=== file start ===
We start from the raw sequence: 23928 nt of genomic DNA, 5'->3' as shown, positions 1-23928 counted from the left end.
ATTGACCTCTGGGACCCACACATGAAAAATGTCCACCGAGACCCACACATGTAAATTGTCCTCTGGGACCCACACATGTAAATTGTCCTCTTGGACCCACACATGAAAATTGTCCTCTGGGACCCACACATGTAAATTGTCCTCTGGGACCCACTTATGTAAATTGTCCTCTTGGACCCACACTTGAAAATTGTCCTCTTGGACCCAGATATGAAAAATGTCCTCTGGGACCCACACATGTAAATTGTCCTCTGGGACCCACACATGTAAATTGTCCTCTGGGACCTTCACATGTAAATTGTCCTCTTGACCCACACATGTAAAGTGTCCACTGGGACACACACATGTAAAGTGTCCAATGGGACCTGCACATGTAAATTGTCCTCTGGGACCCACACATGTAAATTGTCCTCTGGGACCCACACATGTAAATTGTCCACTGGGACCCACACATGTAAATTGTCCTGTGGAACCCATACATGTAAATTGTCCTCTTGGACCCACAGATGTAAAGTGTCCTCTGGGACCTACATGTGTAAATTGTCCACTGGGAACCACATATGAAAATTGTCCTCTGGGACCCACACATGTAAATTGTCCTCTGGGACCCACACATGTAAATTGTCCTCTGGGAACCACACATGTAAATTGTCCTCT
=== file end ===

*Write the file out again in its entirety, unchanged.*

We start from the raw sequence: 23928 nt of genomic DNA, 5'->3' as shown, positions 1-23928 counted from the left end.
ATTGACCTCTGGGACCCACACATGAAAAATGTCCACCGAGACCCACACATGTAAATTGTCCTCTGGGACCCACACATGTAAATTGTCCTCTTGGACCCACACATGAAAATTGTCCTCTGGGACCCACACATGTAAATTGTCCTCTGGGACCCACTTATGTAAATTGTCCTCTTGGACCCACACTTGAAAATTGTCCTCTTGGACCCAGATATGAAAAATGTCCTCTGGGACCCACACATGTAAATTGTCCTCTGGGACCCACACATGTAAATTGTCCTCTGGGACCTTCACATGTAAATTGTCCTCTTGACCCACACATGTAAAGTGTCCACTGGGACACACACATGTAAAGTGTCCAATGGGACCTGCACATGTAAATTGTCCTCTGGGACCCACACATGTAAATTGTCCTCTGGGACCCACACATGTAAATTGTCCACTGGGACCCACACATGTAAATTGTCCTGTGGAACCCATACATGTAAATTGTCCTCTTGGACCCACAGATGTAAAGTGTCCTCTGGGACCTACATGTGTAAATTGTCCACTGGGAACCACATATGAAAATTGTCCTCTGGGACCCACACATGTAAATTGTCCTCTGGGACCCACACATGTAAATTGTCCTCTGGGAACCACACATGTAAATTGTCCTCT